Monkey Business Images/Shutterstock
Source: Monkey Business Images/Shutterstock

The most important finding in the science of friendship is that people (and animals) with more and better social relationships are healthier and live longer. In humans, social isolation is as much a risk factor as smoking. Until very recently, though, no one looked at precisely when the beneficial effects of friendship emerge and how long they last. The first such study, in humans, was published last year, and the second, in monkeys, came out this month. Intriguingly, both found differences in the effect of friendship depending on age, but the point at which those differences occurred was not the same. What’s going on?

The 2016 study, conducted by researchers at the University of North Carolina, re-analyzed data from four large, long-standing studies capturing different life stages. In adolescence and old age, having friends was associated with a lower risk of physiological problems, and the more friends you had, the lower the risk. In other words, there was a dose-response relationship. By contrast, adults in middle age were less affected by variation in how socially connected they were. But the   of their social relationships—whether friendships provided support or added strain—mattered more.

Lauren Brent
Female macaques groom each other on Cayo.
Source: Lauren Brent

In monkeys, the picture looks slightly different. The new study used decades of data on over 900 female rhesus macaques on the island of Cayo Santiago in Puerto Rico. Macaques are one of our primate cousins—though not as closely related to us as chimpanzees—and their social behavior and physiology have a lot of similarities to ours. Using the number of adult female relatives on hand as a proxy for sociality, the researchers found that social integration affected survival rates in the prime of life, but not in old age. A 12-year-old (middle-aged) monkey, for example, was more likely to make it to 13, and a 13-year-old to 14, if she was more social. Once monkeys reached the grand old age of 18 (akin to a human in their 70s), however, their social connectedness no longer correlated to their chances of making it to 19 or 20 or beyond. This seems to run counter to the findings in humans.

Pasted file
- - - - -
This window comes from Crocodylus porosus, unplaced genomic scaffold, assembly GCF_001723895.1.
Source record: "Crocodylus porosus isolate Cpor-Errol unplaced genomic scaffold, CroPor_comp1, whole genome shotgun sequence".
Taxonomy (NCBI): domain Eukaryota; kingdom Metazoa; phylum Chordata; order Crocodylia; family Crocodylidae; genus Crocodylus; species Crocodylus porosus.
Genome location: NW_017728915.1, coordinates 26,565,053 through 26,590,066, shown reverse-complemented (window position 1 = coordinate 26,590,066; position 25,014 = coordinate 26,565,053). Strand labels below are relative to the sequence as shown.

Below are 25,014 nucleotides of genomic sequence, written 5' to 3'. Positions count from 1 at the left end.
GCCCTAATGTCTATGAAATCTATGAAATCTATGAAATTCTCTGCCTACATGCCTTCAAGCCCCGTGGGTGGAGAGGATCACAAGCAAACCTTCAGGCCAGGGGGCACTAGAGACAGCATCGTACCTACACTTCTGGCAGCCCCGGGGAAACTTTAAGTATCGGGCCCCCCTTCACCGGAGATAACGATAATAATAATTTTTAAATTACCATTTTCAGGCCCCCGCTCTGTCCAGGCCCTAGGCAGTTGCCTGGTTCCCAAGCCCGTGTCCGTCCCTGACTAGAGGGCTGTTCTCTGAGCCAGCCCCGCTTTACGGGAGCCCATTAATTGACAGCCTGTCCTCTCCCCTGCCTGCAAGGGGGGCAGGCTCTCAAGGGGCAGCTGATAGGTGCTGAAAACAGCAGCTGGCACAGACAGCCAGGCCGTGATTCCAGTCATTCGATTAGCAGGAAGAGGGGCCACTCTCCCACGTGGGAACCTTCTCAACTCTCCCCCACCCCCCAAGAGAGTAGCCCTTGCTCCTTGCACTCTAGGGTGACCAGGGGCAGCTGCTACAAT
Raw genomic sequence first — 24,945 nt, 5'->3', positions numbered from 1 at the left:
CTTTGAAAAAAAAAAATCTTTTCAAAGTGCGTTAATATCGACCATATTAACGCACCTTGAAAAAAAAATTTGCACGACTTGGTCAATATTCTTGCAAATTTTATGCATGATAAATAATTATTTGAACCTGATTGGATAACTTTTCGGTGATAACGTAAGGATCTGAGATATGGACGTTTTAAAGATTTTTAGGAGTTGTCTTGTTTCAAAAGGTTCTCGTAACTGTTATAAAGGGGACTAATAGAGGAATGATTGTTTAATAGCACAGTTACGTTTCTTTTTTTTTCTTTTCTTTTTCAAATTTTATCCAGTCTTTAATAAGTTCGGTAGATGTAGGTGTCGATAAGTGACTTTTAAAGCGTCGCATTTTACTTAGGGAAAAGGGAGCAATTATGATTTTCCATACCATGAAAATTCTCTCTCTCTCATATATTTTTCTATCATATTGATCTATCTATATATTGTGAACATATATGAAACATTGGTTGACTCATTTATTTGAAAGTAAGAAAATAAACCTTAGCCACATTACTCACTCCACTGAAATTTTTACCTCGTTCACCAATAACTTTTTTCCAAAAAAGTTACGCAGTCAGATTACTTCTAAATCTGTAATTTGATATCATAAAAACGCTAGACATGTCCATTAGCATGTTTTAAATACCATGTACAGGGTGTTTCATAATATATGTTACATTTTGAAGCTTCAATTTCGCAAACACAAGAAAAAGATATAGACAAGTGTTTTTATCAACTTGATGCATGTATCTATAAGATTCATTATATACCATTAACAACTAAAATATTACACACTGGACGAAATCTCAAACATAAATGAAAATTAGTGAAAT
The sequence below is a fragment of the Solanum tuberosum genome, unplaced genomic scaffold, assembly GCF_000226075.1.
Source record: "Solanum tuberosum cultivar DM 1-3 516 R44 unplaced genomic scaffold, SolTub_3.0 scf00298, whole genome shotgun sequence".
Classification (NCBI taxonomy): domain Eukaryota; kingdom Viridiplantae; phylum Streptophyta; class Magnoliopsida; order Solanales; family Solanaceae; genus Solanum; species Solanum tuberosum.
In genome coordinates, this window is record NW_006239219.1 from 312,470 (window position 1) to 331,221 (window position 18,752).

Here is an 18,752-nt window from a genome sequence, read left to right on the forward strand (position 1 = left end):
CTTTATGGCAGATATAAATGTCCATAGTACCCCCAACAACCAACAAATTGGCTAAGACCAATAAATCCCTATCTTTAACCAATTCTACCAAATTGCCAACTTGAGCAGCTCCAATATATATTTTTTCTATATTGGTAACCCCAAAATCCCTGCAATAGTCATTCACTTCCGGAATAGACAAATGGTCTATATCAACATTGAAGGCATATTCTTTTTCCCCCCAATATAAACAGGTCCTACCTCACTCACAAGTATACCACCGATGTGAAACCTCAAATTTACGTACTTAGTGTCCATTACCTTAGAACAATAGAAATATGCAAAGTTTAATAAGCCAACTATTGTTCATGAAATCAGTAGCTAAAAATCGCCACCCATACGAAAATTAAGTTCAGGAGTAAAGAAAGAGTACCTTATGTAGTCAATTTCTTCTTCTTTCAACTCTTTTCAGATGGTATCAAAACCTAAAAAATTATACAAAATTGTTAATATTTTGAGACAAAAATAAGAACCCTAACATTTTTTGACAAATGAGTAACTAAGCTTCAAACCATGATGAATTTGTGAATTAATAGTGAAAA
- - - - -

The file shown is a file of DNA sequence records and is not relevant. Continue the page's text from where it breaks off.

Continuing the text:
I asked lead author Lauren Brent, a behavioral ecologist at the University of Exeter, what might be happening in her monkeys—and in humans.

Were you surprised that friendship mattered less for the older adult monkeys?

Yes! I said, Oh, how come this stops mattering? That it matters when they’re younger fits with what we know. Social integration helps you survive. In a fight, [family and friends] will help. And you’re more likely to get at food. It’s interesting to ask why it doesn’t matter when they’re older.

My first thought was that older macaques were going to be less socially active across the board, have lower energy, be less involved in the social world, full stop. But that’s not it. The two things monkeys do in terms of social behavior is engage in grooming and aggression. The older females were receiving the same amount of grooming and giving the same amount of aggression, but not giving much grooming or receiving much aggression. If I were a monkey those are the things I wouldn’t want to do either.

Does that mean they are managing their relationships to their advantage?

It’s just a hypothesis, but their social lives are maybe nicer. They have been around a long time and have a lot of experience and they may be just slightly better at navigating the situation. So they don’t need the social support they needed when they were younger. Unlike humans in a retirement home, they also haven’t left their houses: That shakes up your whole social world. For the monkeys, the social challenges haven’t changed, but the way they cope with them is different.

That’s a bit like the findings for middle-aged people in the human study — that they’re coping on their own a bit more, and that quality but not quantity of relationships matters.

That result makes sense to me. In your 20s, that aspect of your social life—friendship—is everything. In middle age, you are sort of at your prime, you’re busy, you’re making money, you have kids who aren’t that young, you don’t need help from your parents.

Yet we keep hearing how important it is to keep up your friendships. Why?

You need to maintain them so that when your kids grow up and you do have time for your friends again, you have them. Or if something horrible goes wrong, your friends are still there for you.

Where will this research go next?

We need to know more about how sociality changes across the lifespan and what that tells us about what we do and don’t need in terms of social support. If it’s really important when you’re young and when you’re old, but not in middle-age, that tells you something about how you’re coping with your environment when you’re middle-aged, but also something about demographic differences in those other time periods.

References

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